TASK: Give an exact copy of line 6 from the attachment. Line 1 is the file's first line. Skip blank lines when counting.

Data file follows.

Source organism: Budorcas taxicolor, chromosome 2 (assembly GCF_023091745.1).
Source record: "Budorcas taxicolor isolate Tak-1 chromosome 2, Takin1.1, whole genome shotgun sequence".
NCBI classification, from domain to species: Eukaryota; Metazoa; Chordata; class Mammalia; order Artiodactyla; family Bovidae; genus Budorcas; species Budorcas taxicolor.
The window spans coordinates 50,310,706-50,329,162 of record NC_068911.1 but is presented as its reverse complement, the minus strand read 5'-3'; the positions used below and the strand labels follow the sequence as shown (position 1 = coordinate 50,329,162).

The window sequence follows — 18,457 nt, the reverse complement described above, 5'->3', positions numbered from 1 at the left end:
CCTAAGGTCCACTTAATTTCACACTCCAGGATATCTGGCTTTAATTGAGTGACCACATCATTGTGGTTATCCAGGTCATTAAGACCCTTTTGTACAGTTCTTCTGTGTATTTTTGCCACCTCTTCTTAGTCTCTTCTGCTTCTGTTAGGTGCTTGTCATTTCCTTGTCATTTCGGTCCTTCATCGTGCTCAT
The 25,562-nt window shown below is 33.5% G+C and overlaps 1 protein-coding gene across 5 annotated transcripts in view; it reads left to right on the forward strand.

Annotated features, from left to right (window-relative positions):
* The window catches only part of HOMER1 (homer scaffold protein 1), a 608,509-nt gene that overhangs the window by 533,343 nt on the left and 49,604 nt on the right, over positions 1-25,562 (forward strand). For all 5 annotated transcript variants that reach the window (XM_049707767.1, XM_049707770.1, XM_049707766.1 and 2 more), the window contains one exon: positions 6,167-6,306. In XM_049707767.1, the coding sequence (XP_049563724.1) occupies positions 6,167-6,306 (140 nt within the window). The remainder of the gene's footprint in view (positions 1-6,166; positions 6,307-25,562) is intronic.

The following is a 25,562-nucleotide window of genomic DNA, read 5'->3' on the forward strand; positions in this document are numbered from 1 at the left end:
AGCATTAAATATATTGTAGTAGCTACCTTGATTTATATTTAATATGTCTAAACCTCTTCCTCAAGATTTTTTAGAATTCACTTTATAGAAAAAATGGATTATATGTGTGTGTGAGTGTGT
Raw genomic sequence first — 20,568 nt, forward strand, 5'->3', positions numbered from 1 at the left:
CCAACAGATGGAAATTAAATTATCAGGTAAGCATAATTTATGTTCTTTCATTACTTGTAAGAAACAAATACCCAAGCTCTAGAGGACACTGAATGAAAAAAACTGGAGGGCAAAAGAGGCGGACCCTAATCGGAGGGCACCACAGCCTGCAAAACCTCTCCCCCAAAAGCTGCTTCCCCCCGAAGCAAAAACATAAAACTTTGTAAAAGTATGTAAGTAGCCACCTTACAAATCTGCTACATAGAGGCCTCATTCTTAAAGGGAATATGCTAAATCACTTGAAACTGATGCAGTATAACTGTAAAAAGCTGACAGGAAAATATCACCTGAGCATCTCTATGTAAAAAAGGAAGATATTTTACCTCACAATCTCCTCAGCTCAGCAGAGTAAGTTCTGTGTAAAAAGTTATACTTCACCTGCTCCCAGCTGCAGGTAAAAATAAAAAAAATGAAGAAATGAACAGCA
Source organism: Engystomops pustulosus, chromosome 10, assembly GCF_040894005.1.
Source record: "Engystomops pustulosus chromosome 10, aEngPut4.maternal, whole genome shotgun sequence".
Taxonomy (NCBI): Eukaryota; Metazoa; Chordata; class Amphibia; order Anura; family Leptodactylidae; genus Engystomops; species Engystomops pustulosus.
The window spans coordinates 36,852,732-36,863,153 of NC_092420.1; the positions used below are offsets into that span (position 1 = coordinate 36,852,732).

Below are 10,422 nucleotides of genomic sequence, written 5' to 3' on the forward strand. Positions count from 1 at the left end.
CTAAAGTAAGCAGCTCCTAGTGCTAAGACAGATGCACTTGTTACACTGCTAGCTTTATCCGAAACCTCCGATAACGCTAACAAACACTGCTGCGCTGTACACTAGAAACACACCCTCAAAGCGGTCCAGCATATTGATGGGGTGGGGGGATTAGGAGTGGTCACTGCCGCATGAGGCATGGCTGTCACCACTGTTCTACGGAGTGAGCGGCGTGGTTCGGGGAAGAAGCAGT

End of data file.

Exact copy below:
CCTAAGGTCCACTTAATTTCACACTCCAGGATATCTGGCTTTAATTGAGTGACCACATCATTGTGGTTATCCAGGTCATTAAGACCCTTTTGTACAGTTCTTCTGTGTATTTTTGCCACCTCTTCTTAGTCTCTTCTGCTTCTGTTAGGTGCTTGTCATTTCCTTGTCATTTCGGTCCTTCATCGTGCTCAT